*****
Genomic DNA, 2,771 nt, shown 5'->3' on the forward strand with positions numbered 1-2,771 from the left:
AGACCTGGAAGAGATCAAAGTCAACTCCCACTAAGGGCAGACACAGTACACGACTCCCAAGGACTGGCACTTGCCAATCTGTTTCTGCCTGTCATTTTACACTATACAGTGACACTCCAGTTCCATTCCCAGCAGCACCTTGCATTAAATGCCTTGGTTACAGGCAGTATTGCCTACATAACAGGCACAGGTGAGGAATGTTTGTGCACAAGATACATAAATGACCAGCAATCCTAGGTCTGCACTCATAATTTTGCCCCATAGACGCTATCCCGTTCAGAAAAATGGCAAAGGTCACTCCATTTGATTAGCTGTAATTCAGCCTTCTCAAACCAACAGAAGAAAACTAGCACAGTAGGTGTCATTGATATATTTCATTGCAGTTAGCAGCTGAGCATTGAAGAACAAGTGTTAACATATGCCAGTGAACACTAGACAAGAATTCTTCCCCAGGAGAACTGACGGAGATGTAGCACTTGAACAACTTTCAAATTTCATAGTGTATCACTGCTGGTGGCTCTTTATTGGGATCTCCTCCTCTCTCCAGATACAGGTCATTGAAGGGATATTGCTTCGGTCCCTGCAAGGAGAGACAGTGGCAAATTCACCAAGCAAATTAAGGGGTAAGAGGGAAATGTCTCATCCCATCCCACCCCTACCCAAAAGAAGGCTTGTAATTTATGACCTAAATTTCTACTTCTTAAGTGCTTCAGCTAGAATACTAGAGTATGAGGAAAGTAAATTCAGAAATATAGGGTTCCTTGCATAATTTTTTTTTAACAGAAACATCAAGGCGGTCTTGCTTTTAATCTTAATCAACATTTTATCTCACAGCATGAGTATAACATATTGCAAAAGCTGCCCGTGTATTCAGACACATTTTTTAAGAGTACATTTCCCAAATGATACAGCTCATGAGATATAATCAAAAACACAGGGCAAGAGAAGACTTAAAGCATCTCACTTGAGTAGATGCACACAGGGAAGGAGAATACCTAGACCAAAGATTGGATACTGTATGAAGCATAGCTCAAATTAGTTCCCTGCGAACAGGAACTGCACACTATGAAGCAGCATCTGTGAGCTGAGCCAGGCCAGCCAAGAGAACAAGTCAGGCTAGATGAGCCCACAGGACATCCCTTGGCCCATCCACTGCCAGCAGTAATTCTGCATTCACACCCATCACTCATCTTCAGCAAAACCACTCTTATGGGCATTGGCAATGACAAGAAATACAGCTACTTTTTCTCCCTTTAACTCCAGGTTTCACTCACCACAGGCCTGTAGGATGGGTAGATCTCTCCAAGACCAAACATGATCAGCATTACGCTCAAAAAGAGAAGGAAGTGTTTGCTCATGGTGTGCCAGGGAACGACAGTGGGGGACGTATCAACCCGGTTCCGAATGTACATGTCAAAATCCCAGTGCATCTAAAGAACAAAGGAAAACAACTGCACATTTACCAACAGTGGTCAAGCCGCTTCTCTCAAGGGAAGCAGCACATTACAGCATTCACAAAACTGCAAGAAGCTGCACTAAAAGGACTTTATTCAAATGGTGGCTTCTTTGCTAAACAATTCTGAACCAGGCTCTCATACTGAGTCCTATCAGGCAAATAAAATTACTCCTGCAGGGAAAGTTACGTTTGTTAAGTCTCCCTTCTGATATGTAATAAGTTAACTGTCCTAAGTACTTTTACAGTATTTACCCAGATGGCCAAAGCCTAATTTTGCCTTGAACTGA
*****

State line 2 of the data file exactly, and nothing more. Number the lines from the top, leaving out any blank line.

AGACCTGGAAGAGATCAAAGTCAACTCCCACTAAGGGCAGACACAGTACACGACTCCCAAGGACTGGCACTTGCCAATCTGTTTCTGCCTGTCATTTTACACTATACAGTGACACTCCAGTTCCATTCCCAGCAGCACCTTGCATTAAATGCCTTGGTTACAGGCAGTATTGCCTACATAACAGGCACAGGTGAGGAATGTTTGTGCACAAGATACATAAATGACCAGCAATCCTAGGTCTGCACTCATAATTTTGCCCCATAGACGCTATCCCGTTCAGAAAAATGGCAAAGGTCACTCCATTTGATTAGCTGTAATTCAGCCTTCTCAAACCAACAGAAGAAAACTAGCACAGTAGGTGTCATTGATATATTTCATTGCAGTTAGCAGCTGAGCATTGAAGAACAAGTGTTAACATATGCCAGTGAACACTAGACAAGAATTCTTCCCCAGGAGAACTGACGGAGATGTAGCACTTGAACAACTTTCAAATTTCATAGTGTATCACTGCTGGTGGCTCTTTATTGGGATCTCCTCCTCTCTCCAGATACAGGTCATTGAAGGGATATTGCTTCGGTCCCTGCAAGGAGAGACAGTGGCAAATTCACCAAGCAAATTAAGGGGTAAGAGGGAAATGTCTCATCCCATCCCACCCCTACCCAAAAGAAGGCTTGTAATTTATGACCTAAATTTCTACTTCTTAAGTGCTTCAGCTAGAATACTAGAGTATGAGGAAAGTAAATTCAGAAATATAGGGTTCCTTGCATAATTTTTTTTTAACAGAAACATCAAGGCGGTCTTGCTTTTAATCTTAATCAACATTTTATCTCACAGCATGAGTATAACATATTGCAAAAGCTGCCCGTGTATTCAGACACATTTTTTAAGAGTACATTTCCCAAATGATACAGCTCATGAGATATAATCAAAAACACAGGGCAAGAGAAGACTTAAAGCATCTCACTTGAGTAGATGCACACAGGGAAGGAGAATACCTAGACCAAAGATTGGATACTGTATGAAGCATAGCTCAAATTAGTTCCCTGCGAACAGGAACTGCACACTATGAAGCAGCATCTGTGAGCTGAGCCAGGCCAGCCAAGAGAACAAGTCAGGCTAGATGAGCCCACAGGACATCCCTTGGCCCATCCACTGCCAGCAGTAATTCTGCATTCACACCCATCACTCATCTTCAGCAAAACCACTCTTATGGGCATTGGCAATGACAAGAAATACAGCTACTTTTTCTCCCTTTAACTCCAGGTTTCACTCACCACAGGCCTGTAGGATGGGTAGATCTCTCCAAGACCAAACATGATCAGCATTACGCTCAAAAAGAGAAGGAAGTGTTTGCTCATGGTGTGCCAGGGAACGACAGTGGGGGACGTATCAACCCGGTTCCGAATGTACATGTCAAAATCCCAGTGCATCTAAAGAACAAAGGAAAACAACTGCACATTTACCAACAGTGGTCAAGCCGCTTCTCTCAAGGGAAGCAGCACATTACAGCATTCACAAAACTGCAAGAAGCTGCACTAAAAGGACTTTATTCAAATGGTGGCTTCTTTGCTAAACAATTCTGAACCAGGCTCTCATACTGAGTCCTATCAGGCAAATAAAATTACTCCTGCAGGGAAAGTTACGTTTGTTAAGTCTCCCTTCTGATATGTAATAAGTTAACTGTCCTAAGTACTTTTACAGTATTTACCCAGATGGCCAAAGCCTAATTTTGCCTTGAACTGA